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Ruminococcus bromii, identification and isolation as a dominant community member in the rumen of cattle fed a barley diet

Klieve, A.V. and O'Leary, M.N. and McMillen, L. and Ouwerkerk, D. (2007) Ruminococcus bromii, identification and isolation as a dominant community member in the rumen of cattle fed a barley diet. Journal of Applied Microbiology, 103 (6). pp. 2065-2073.

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Article Link(s): http://dx.doi.org/10.1111/j.1365-2672.2007.03492.x

Publisher URL: http://www3.interscience.wiley.com/cgi-bin/home

Abstract

Aims: To identify dominant bacteria in grain (barley)-fed cattle for isolation and future use to increase the efficiency of starch utilization in these cattle.

Methods and Results: Total DNA was extracted from samples of the rumen contents from eight steers fed a barley diet for 9 and 14 days. Bacterial profiles were obtained using denaturing gradient gel electrophoresis (DGGE) of the PCR-amplified V2/V3 region of the 16S rRNA genes from total bacterial DNA. Apparently dominant bands were excised and cloned, and the clone insert sequence was determined. One of the most common and dominant bacteria present was identified as Ruminococcus bromii. This species was subsequently isolated using traditional culture-based techniques and its dominance in the grain-fed cattle was confirmed using a real-time Taq nuclease assay (TNA) designed for this purpose. In some animals, the population of R. bromii reached densities above 1010R. bromii cell equivalents per ml or approximately 10% of the total bacterial population.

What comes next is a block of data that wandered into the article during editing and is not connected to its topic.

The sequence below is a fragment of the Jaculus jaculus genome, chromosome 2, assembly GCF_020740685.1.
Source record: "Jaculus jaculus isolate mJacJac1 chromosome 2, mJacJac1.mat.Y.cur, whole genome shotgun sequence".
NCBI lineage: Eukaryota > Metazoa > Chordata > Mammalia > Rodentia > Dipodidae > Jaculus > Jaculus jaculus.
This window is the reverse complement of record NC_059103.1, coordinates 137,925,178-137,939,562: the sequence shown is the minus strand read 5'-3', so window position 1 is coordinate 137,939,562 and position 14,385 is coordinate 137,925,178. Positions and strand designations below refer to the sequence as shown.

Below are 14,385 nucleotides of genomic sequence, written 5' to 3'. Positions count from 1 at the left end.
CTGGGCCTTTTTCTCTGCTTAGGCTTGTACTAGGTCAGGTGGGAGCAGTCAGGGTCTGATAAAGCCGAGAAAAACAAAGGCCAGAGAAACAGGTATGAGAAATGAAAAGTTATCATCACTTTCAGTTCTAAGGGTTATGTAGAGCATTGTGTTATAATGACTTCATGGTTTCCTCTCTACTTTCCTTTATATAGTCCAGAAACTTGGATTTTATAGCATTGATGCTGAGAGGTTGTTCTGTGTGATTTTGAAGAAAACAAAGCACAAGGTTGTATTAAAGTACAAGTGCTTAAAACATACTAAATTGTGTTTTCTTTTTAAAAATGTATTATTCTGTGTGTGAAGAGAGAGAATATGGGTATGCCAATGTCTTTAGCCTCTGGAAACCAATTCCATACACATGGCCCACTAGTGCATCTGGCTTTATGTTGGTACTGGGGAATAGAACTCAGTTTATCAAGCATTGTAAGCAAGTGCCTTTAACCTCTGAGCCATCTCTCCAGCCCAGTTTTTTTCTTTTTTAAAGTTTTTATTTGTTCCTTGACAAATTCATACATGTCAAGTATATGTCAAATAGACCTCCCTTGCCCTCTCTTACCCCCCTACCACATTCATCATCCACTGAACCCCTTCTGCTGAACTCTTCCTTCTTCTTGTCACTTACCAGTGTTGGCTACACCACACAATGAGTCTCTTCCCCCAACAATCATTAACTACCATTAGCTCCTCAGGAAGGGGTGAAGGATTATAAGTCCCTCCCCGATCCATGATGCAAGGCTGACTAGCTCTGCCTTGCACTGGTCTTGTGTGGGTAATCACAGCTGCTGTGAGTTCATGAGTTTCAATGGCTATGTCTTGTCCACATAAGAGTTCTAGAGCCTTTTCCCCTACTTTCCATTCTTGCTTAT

Conclusions: Ruminococcus bromii is a dominant bacterial population in the rumen of cattle fed a barley-based diet.

Significance and Impact of the Study: Ruminococcus bromii YE282 may be useful as a probiotic inoculant to increase the efficiency of starch utilization in barley-fed cattle. The combination of DGGE and real-time TNA has been an effective process for identifying and targeting for isolation, dominant bacteria in a complex ecosystem.

Item Type:Article
Corporate Creators:Animal Science
Additional Information:© The Authors. © The Society for Applied Microbiology. © Blackwell Publishing Ltd.
Keywords:DGGE; feed-lotted cattle; real-time TNA; rumen.
Subjects:Science > Science (General)
Animal culture > Cattle
Science > Microbiology > Bacteria
Deposited On:05 Feb 2009 05:12
Last Modified:21 Apr 2011 00:38

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